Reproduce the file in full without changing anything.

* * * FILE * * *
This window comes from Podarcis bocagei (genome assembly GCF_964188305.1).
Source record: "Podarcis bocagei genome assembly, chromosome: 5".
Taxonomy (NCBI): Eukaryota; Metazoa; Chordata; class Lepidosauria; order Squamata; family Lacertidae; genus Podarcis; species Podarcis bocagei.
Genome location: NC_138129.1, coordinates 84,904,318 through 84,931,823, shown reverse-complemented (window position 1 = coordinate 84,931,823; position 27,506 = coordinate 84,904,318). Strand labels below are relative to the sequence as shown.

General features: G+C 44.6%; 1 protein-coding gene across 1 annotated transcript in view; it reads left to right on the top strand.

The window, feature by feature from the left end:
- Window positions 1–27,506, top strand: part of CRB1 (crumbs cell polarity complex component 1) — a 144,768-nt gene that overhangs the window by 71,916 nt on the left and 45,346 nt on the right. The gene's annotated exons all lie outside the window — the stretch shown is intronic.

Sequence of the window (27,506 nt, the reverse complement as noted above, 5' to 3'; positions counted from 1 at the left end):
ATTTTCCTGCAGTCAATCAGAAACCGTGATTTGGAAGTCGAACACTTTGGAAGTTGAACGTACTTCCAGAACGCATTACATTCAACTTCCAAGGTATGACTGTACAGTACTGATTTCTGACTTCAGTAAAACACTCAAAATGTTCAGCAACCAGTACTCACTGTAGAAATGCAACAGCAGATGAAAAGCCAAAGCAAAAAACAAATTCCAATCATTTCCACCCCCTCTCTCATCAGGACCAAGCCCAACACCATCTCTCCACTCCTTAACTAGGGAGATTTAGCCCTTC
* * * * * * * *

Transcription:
This window comes from Podarcis bocagei (genome assembly GCF_964188305.1).
Source record: "Podarcis bocagei genome assembly, chromosome: 5".
Taxonomy (NCBI): Eukaryota; Metazoa; Chordata; class Lepidosauria; order Squamata; family Lacertidae; genus Podarcis; species Podarcis bocagei.
Genome location: NC_138129.1, coordinates 84,904,318 through 84,931,823, shown reverse-complemented (window position 1 = coordinate 84,931,823; position 27,506 = coordinate 84,904,318). Strand labels below are relative to the sequence as shown.

General features: G+C 44.6%; 1 protein-coding gene across 1 annotated transcript in view; it reads left to right on the top strand.

The window, feature by feature from the left end:
- Window positions 1–27,506, top strand: part of CRB1 (crumbs cell polarity complex component 1) — a 144,768-nt gene that overhangs the window by 71,916 nt on the left and 45,346 nt on the right. The gene's annotated exons all lie outside the window — the stretch shown is intronic.

Sequence of the window (27,506 nt, the reverse complement as noted above, 5' to 3'; positions counted from 1 at the left end):
ATTTTCCTGCAGTCAATCAGAAACCGTGATTTGGAAGTCGAACACTTTGGAAGTTGAACGTACTTCCAGAACGCATTACATTCAACTTCCAAGGTATGACTGTACAGTACTGATTTCTGACTTCAGTAAAACACTCAAAATGTTCAGCAACCAGTACTCACTGTAGAAATGCAACAGCAGATGAAAAGCCAAAGCAAAAAACAAATTCCAATCATTTCCACCCCCTCTCTCATCAGGACCAAGCCCAACACCATCTCTCCACTCCTTAACTAGGGAGATTTAGCCCTTC